Matt Shlian combines nanotechnology with paper folding to create mathematically beautiful art pieces. The University of Michigan, Penny Stamps School of Art & Design professor and “paper engineer” combines his passion for geometry and paper art to create intricate pieces, made up of folded paper, glued together.
Shlian dubbed himself a paper engineer after spending several years engaging in the medium of paper. He originally started out studying ceramics, but eventually found his way to paper art and engineering when he began delving into geometry. From there, he began engineering pop-up books, which pushed him into exploring engineering, architecture, and nanotechnology. Later on, He even partnered with engineers to figure out if traditional Japanese origami could stand as a fundamental bedrock for 3-dimensional nanotechnology.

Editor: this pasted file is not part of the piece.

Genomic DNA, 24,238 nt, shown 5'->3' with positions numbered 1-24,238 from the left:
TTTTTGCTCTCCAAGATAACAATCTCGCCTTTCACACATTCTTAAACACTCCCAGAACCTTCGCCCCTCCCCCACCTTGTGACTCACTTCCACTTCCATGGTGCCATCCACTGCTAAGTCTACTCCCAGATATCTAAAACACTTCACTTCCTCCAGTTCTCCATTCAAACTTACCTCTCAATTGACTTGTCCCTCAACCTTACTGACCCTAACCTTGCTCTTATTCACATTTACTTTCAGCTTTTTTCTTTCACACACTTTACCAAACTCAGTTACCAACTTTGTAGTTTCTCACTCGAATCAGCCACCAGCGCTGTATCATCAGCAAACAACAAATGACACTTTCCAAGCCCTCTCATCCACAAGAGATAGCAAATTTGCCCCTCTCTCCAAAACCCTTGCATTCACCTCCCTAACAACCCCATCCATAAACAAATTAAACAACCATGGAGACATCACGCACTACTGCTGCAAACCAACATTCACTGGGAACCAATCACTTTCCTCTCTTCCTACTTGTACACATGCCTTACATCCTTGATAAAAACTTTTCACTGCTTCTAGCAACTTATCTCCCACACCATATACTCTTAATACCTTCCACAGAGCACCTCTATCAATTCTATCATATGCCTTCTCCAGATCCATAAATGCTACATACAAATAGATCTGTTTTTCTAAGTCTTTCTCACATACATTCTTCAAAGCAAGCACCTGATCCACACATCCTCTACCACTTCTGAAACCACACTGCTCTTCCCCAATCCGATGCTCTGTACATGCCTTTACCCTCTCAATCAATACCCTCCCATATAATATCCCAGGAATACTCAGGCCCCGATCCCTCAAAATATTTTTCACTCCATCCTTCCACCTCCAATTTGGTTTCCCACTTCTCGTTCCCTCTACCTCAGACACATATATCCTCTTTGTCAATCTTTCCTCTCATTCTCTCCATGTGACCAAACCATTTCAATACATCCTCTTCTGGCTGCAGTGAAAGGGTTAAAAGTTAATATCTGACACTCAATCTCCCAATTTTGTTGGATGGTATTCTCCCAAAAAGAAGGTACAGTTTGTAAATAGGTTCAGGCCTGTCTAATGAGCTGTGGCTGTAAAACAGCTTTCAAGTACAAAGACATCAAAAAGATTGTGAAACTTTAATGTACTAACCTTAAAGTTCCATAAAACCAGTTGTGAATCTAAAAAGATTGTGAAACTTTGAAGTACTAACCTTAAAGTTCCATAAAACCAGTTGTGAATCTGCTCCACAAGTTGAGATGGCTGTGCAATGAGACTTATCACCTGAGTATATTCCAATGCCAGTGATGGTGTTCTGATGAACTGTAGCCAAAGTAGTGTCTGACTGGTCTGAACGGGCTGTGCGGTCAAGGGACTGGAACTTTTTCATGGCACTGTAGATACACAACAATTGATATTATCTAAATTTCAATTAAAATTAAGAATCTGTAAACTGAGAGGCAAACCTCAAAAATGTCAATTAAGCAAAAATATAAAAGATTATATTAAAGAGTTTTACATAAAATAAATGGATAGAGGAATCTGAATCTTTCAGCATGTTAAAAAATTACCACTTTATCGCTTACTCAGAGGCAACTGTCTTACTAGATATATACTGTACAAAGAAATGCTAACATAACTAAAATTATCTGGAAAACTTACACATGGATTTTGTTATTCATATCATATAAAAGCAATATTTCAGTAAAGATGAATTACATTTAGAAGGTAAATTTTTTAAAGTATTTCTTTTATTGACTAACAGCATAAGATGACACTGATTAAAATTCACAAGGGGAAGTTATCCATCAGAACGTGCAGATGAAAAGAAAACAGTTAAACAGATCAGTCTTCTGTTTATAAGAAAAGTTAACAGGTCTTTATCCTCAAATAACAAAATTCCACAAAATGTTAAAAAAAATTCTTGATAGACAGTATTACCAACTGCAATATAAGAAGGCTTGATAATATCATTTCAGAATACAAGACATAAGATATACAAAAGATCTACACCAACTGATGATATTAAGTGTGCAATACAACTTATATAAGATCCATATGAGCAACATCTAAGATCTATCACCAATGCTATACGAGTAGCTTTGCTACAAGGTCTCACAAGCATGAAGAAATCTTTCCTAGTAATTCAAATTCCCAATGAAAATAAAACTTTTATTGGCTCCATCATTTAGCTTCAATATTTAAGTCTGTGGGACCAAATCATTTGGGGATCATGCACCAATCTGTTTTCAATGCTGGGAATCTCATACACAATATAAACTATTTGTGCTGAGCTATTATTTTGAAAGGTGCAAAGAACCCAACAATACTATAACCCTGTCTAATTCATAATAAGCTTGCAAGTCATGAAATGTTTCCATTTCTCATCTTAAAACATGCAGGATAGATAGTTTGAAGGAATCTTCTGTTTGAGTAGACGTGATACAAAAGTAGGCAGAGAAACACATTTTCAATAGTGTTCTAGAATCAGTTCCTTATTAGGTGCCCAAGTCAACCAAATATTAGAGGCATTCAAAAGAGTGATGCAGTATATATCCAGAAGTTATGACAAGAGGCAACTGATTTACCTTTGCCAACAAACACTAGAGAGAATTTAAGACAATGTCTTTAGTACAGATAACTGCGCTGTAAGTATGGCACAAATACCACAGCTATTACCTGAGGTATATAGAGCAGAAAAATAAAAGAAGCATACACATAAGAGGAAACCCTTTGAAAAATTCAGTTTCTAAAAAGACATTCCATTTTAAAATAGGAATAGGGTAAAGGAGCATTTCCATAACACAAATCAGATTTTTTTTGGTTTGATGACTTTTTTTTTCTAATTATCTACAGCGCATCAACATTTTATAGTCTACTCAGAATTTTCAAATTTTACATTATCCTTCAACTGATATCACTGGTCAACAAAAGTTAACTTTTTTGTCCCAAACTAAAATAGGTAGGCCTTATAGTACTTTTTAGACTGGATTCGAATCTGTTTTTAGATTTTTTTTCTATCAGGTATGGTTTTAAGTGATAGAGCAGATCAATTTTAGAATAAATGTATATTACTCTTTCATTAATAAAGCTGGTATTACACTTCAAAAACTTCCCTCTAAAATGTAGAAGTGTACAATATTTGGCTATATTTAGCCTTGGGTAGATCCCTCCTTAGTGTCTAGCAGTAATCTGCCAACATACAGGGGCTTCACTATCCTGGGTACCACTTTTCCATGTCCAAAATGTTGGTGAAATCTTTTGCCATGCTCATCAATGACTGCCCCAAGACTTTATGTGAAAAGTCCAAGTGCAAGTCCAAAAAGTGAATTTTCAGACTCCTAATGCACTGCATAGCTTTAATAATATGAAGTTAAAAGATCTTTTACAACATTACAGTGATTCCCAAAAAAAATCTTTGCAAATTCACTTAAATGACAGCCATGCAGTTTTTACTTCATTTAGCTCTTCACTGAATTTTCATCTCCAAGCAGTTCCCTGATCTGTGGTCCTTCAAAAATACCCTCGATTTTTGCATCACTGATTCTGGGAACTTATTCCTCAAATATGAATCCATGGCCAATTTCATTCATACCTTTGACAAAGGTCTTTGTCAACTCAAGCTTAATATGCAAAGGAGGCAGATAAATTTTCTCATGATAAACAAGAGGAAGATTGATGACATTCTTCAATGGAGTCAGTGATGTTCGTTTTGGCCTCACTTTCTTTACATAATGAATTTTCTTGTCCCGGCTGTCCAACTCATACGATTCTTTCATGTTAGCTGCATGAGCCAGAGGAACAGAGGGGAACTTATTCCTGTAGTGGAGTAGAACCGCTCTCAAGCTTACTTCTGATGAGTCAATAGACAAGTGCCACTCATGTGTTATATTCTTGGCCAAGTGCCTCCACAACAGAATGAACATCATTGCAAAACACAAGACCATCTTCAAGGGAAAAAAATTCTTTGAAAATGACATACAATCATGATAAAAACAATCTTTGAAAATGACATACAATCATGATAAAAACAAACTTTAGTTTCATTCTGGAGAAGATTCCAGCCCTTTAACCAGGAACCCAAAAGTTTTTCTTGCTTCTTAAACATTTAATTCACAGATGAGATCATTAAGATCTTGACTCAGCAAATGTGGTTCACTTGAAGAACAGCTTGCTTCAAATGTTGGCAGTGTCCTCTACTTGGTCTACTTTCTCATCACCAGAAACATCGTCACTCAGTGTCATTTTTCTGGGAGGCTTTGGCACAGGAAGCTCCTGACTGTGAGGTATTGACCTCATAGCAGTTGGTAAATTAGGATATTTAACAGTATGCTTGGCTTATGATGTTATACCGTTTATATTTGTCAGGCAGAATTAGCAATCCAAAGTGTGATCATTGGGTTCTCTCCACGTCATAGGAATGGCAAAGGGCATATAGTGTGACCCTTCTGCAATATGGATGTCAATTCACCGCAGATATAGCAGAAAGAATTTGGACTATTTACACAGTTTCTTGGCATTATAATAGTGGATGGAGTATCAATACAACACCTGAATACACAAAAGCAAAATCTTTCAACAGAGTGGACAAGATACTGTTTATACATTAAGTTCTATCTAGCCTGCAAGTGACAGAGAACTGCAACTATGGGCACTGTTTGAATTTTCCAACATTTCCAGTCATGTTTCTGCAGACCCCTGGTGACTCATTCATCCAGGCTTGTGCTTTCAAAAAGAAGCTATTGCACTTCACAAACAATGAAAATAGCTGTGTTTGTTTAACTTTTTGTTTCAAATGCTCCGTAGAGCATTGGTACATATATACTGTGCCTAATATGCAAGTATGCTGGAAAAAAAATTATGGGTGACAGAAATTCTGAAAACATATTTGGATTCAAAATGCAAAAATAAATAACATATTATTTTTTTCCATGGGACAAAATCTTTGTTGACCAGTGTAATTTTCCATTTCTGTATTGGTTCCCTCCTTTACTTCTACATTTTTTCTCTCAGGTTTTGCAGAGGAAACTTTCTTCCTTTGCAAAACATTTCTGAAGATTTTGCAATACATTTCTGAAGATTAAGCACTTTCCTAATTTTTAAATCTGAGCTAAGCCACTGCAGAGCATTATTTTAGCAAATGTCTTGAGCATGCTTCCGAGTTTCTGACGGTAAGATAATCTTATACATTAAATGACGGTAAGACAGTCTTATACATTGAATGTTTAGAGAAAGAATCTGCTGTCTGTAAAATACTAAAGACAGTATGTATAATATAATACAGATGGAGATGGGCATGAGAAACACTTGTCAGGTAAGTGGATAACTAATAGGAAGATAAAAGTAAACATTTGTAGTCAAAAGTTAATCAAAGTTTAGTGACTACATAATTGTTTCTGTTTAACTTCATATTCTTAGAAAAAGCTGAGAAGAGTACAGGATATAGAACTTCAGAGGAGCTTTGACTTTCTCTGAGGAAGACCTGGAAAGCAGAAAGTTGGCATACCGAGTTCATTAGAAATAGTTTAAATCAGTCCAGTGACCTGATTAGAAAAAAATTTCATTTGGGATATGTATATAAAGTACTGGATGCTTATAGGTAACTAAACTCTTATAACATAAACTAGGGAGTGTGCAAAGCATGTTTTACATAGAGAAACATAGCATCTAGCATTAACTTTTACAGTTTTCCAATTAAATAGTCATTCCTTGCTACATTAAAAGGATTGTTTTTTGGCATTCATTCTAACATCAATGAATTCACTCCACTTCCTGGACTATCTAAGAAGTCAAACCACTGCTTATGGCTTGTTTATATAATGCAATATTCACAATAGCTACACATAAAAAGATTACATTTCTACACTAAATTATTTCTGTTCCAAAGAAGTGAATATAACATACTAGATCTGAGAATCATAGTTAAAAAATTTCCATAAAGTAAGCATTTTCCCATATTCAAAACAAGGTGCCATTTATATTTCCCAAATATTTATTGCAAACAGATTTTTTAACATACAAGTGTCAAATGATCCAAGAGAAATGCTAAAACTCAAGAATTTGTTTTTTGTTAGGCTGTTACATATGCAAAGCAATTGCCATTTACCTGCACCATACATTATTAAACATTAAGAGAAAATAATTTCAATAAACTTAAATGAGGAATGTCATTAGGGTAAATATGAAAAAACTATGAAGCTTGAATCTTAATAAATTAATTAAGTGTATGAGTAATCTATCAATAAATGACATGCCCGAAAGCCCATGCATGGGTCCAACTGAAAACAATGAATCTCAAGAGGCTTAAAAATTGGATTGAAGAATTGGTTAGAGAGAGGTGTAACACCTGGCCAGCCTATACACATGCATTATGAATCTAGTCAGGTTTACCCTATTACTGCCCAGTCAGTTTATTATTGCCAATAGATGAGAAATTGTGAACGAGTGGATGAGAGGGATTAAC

Over the years, the definition of “artist” has been constantly transforming. As our technology, culture, and societies evolve, so does our knowledge and perception about creativity. Shlian believes that the reason why he’s successful in creating his pieces is because he’s constantly motivated by his curiosity. He quotes MIT professor Victor Weisskopf from his essay “Teaching Science” saying that “in science we must always begin by asking questions, not giving answers. In this way, we contribute to the joy of insight. For science is the opposite of knowledge. Science is curiosity.”
All works © Matt Shlian0